Sneak Attack on Farmers
Monsanto is using its money and influence to push Congress to attach a rider to the 2013 Agriculture Appropriations bill that would effectively end judicial review of approvals of new genetically engineered crops.
If this rider (Sec. 733) isn’t removed, organic and non-GMO farmers will lose their access to the court system and they’ll have no recourse when the U.S. Department of Agriculture illegally approves new genetically engineered crops that threaten to contaminate their fields and seed supplies.
Monsanto’s sneak attack is a response to successful lawsuits brought by the Center for Food Safety on behalf of organic and non-GMO farmers and seed growers that have attempted to block planting of genetically engineered sugar beets and alfalfa while the USDA conducted a court-ordered review of the dangers of contamination.
A vote to remove Monsanto’s rider from the Agriculture Appropriations bill was expected this week, but now has been delayed until after Congress returns from their July 4th recess. Let’s use this time to spread the word and send tens of thousands of letters to Congress!
- Apparent unconstitutional violation of the separation of powers. Judicial review is an essential element of U.S. law, providing a critical and impartial check on government decisions that may negatively impact human health, the environment or livelihoods. Maintaining the clear-cut boundary of a Constitutionally-guaranteed separation of powers is essential to our government. This provision will blur that line.
- Judicial review is a gateway, not a roadblock. Congress should be fully supportive of our nation’s independent judiciary. The ability of courts to review, evaluate and judge an issue that impacts public and environmental health is a strength, not a weakness, of our system. The loss of this fundamental safeguard could leave public health, the environment and livelihoods at risk.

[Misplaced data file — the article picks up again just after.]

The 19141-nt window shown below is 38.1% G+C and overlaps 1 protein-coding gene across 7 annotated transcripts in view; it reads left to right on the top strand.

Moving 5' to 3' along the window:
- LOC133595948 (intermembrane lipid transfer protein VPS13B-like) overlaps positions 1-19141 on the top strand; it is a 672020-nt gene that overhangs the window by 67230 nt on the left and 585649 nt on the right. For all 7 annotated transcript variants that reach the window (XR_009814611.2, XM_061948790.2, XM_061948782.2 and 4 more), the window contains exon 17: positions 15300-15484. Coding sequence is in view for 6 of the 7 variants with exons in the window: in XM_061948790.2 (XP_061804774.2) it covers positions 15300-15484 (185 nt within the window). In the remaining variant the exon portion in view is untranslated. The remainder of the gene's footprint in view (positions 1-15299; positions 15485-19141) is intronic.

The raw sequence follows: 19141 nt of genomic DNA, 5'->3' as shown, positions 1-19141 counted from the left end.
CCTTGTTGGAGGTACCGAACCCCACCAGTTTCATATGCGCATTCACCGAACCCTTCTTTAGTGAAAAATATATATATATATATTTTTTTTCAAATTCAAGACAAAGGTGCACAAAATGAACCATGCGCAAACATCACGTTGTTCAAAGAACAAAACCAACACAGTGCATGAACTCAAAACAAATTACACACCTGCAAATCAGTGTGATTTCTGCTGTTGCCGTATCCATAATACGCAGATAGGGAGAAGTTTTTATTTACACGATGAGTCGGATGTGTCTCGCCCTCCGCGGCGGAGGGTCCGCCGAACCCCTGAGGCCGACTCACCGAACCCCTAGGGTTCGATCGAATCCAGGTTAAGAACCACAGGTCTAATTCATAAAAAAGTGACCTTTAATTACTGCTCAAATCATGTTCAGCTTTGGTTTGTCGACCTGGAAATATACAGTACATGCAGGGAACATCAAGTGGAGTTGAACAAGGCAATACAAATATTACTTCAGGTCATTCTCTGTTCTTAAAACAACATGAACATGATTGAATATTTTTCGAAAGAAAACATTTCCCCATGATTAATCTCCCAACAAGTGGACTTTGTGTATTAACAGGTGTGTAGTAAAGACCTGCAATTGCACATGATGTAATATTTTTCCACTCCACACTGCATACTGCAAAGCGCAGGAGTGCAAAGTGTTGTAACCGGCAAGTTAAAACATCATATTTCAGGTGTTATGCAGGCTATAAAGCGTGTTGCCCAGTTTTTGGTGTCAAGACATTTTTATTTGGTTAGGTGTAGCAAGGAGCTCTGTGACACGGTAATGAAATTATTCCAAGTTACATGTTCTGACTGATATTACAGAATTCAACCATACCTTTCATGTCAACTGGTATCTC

- Removing the legal brakes that prevent fraud and abuse. In recent years, federal courts have ruled that several USDA GE crop approvals violated the law and required further study of their health and environmental impact. These judgments indicated that continued planting would cause harm to the environment and/or farmers and ordered interim planting restrictions pending further USDA analysis and consideration This outlandish provision would prevent a federal court from putting in place court-ordered restrictions, even if the approval were fraudulent or involved bribery.
- Unnecessary and duplicative. Every court to decide these issues has carefully weighed the interests of all affected farmers, as is already required by law. No farmer has ever had his or her crops destroyed as a result. USDA already has working mechanisms in place to allow partial approvals, and the Department has used them, making this provision completely unnecessary.
- USDA shut out as well. The rider would not merely allow, it would compel the Secretary of Agriculture to immediately grant any requests for permits to allow continued planting and commercialization of an unlawfully approved GE crop. With this provision in place, USDA may not be able to prevent costly contamination episodes like Starlink or Liberty Link rice, which have already cost farmers hundreds of millions of dollars in losses. The rider would also make a mockery of USDA’s legally mandated review, transforming it into a ‘rubber stamp’ approval process.
- Back-door amendment of statute. This rider, quietly tacked onto an appropriations bill, is in effect a substantial amendment to USDA’s governing statute for GE crops, the Plant Protection Act. If Congress feels the law needs to be changed, it should be done in a transparent manner by holding hearings, soliciting expert testimony and including full opportunity for public debate.